3. Mistakes mean mayhem? Even if you accept the old truism that goals are going to be hard to come by in the playoffs, this series promises to be a wild and wooly affair. Never mind the two teams can't stand each other; they each have the kind of arsenal that can make the other side pay quickly, and dearly, for mistakes. Those mistakes can take the form of turnovers (Malkin, the NHL's new scoring champ, led the league in takeaways), or they can come in the form of penalties taken while trying to subdue the other team's attack.

Either way, mistakes are bad news. The Flyers boast the sixth-ranked power play in the league, which is down from earlier in the season but still nothing to be trifled with. If you believe lack of discipline counts as a mistake (and you should), the Flyers will have to do some adjusting, as they led the NHL in penalties (17.5 average minutes a night). Pittsburgh, by the way, was 13th in average penalty minutes, which, if the trend held true, would give them two more power plays a night. It would mean an early exit for the Flyers.

4. True grit. One of the greatest complaints about the Pittsburgh Penguins through the first half of the season was that they lacked the sand they had last season, when guys like Ryan Malone, Jarkko Ruutu, Adam Hall, Georges Laraque and Gary Roberts were part of the roster. But a number of moves made by GM Ray Shero did address the issue, including the trade-deadline acquisitions of Kunitz and Guerin. Throw in a healthy Ruslan Fedotenko, Matt Cooke playing his agitating style without having to worry too much about scoring as he did earlier in the season when he played with Crosby, plus the exit of Miroslav Satan from the active roster (he was recently recalled by the Pens and cleared yet again through waivers), and this team is decidedly more difficult to play against than at the start of the season.

5. Coaching 101. We always wonder how rookies or first-time playoff performers will react to the pressure, increased pace and higher stakes of the postseason. Fair to ask that of coaches, too. Flyers coach John Stevens performed admirably last season, just weeks after he was rumored to be on the chopping block. He once again has his hands full with a Flyers team that is full of ups and downs. So, what of the bookish Bylsma, who began the season as an unknown, even at the AHL level, and now rides one of the hottest teams into the postseason? How will he handle the new stage and its bright lights?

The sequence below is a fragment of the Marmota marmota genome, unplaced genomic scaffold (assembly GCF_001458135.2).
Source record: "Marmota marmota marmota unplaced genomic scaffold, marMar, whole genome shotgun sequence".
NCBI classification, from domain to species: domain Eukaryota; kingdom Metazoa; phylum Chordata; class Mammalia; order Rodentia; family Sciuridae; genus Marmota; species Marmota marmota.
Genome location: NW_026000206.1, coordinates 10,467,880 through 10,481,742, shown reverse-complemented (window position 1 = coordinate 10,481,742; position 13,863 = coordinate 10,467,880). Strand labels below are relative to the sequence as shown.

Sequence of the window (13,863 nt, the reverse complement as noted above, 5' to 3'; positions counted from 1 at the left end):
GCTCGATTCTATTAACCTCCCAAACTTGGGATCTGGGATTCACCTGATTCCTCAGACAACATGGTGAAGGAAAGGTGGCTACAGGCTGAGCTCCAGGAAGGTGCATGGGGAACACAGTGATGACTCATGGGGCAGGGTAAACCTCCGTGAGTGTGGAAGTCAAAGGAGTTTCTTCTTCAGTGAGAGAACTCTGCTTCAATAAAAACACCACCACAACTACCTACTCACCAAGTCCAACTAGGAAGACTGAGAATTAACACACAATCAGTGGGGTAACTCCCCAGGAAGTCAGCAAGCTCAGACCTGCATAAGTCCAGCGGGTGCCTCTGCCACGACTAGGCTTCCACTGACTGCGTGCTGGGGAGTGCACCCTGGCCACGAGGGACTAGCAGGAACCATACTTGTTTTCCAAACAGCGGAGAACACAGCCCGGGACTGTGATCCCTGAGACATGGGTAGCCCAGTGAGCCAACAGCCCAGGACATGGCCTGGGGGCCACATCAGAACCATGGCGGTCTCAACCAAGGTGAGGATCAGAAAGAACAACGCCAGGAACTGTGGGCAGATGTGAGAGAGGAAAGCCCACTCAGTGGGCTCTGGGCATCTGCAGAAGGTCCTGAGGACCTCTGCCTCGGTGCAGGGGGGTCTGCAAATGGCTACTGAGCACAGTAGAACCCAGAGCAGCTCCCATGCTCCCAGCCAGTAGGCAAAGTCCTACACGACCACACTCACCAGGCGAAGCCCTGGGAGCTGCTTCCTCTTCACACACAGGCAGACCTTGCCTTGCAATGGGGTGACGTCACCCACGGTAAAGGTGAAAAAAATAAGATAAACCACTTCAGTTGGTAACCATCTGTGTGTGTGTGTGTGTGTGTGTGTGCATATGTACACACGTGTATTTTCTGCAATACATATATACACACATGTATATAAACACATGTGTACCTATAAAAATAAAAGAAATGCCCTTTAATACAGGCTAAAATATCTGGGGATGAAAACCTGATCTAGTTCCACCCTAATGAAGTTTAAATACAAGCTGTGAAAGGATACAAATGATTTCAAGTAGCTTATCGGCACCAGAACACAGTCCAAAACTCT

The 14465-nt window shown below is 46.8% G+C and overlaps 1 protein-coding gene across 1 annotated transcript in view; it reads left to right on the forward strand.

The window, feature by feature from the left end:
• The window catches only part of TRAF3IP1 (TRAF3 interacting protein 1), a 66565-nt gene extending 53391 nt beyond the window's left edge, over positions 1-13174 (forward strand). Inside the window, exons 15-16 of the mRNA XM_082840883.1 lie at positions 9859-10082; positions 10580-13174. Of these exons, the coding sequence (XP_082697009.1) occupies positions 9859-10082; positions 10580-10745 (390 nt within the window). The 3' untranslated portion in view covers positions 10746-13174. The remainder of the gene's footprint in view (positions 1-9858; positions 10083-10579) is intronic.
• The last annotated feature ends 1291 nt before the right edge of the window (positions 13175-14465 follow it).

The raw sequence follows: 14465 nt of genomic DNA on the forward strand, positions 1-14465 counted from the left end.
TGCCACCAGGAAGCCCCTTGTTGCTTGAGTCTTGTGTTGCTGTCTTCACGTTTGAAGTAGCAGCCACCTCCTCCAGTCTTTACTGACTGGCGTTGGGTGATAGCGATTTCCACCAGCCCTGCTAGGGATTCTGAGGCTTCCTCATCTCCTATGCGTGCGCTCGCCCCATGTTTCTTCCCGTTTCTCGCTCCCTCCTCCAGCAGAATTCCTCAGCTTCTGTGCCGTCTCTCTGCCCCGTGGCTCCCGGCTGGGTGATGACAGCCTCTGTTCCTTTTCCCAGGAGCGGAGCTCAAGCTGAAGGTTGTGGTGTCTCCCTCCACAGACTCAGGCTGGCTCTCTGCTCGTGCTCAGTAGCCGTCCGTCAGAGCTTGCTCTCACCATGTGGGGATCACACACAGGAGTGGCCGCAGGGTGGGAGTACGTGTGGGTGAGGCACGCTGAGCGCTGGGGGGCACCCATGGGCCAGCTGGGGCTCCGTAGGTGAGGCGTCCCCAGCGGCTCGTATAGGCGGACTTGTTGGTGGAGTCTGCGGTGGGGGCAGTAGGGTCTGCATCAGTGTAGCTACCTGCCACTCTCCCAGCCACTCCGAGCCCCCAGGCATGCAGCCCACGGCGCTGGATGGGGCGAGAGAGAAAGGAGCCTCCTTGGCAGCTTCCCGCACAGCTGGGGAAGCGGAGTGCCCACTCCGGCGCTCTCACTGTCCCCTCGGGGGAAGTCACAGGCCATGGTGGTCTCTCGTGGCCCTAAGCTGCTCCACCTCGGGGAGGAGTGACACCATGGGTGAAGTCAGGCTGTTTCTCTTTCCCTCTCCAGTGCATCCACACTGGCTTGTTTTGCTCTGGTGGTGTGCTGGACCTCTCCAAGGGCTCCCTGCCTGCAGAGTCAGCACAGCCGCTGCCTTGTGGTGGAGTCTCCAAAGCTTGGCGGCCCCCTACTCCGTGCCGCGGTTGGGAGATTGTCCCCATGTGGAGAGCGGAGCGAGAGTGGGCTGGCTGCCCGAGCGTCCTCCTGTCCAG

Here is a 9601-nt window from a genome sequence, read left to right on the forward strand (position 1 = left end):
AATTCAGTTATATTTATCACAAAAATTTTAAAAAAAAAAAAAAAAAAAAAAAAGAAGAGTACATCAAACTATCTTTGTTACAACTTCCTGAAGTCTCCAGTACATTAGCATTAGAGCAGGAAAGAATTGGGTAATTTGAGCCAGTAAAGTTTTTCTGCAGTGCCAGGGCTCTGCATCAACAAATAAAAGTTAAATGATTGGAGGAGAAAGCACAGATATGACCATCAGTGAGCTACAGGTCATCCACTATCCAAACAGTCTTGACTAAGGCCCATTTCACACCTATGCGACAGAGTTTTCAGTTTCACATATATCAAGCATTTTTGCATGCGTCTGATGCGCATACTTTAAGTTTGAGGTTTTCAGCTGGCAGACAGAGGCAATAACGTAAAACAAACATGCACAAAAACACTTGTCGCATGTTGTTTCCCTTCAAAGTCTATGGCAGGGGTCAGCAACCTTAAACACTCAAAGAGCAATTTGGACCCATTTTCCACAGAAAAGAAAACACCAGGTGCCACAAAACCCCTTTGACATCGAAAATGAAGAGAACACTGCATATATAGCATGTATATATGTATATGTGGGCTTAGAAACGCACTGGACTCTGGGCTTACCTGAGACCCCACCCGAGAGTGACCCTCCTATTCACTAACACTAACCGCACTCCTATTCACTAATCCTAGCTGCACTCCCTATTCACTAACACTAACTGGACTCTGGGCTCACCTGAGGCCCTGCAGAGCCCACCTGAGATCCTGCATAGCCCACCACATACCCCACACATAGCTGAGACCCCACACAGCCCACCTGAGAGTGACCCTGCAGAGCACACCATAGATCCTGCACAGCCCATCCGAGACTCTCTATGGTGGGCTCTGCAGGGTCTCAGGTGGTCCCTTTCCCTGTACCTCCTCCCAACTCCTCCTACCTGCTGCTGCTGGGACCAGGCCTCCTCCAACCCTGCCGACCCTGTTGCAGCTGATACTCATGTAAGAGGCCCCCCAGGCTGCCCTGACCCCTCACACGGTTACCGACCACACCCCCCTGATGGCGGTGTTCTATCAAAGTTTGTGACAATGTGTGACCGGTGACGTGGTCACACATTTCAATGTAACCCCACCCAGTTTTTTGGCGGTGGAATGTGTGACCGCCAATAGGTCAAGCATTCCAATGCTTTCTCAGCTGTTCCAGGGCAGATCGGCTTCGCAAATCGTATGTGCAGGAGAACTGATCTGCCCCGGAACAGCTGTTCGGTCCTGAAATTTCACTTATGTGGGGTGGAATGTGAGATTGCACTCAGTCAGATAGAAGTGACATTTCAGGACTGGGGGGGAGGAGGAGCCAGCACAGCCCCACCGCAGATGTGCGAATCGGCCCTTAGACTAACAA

• Penguins' penalty kill vs. Flyers' power play. Yes, we know you want to hear us say Crosby versus Richards given the sparks that have flown between the two centers in the past. But we're going a different direction with the Pens' vastly improved penalty kill against the Flyers' deep power-play attack. The Pens turned their 20th-ranked penalty-killing unit into the eighth-best in the league under Bylsma, and if they can keep the Flyers at bay on the man-advantage, it will put more pressure on the Flyers to score five-on-five.

• Pittsburgh: Sidney Crosby had a 16-game points streak that began on Feb. 16 and collected points in two of the Pens' last five games, both two-point efforts, as he finished third in NHL scoring with 103 points. Although he finished tied for second in the league with 10 game-winning goals, Petr Sykora has managed just two goals in his past 17 games.

• Philadelphia: Daniel Briere has recorded at least a point in 10 of his past 13 games (six goals, 10 assists). Scott Hartnell, he of the unshorn hair, failed to score in his final five games.

• This is like a science experiment. When two offensive masses collide, there will be breakdowns, and they will occur more often and more cataclysmically with the Philadelphia Flyers. Penguins in six.

Scott Burnside covers the NHL for ESPN.com.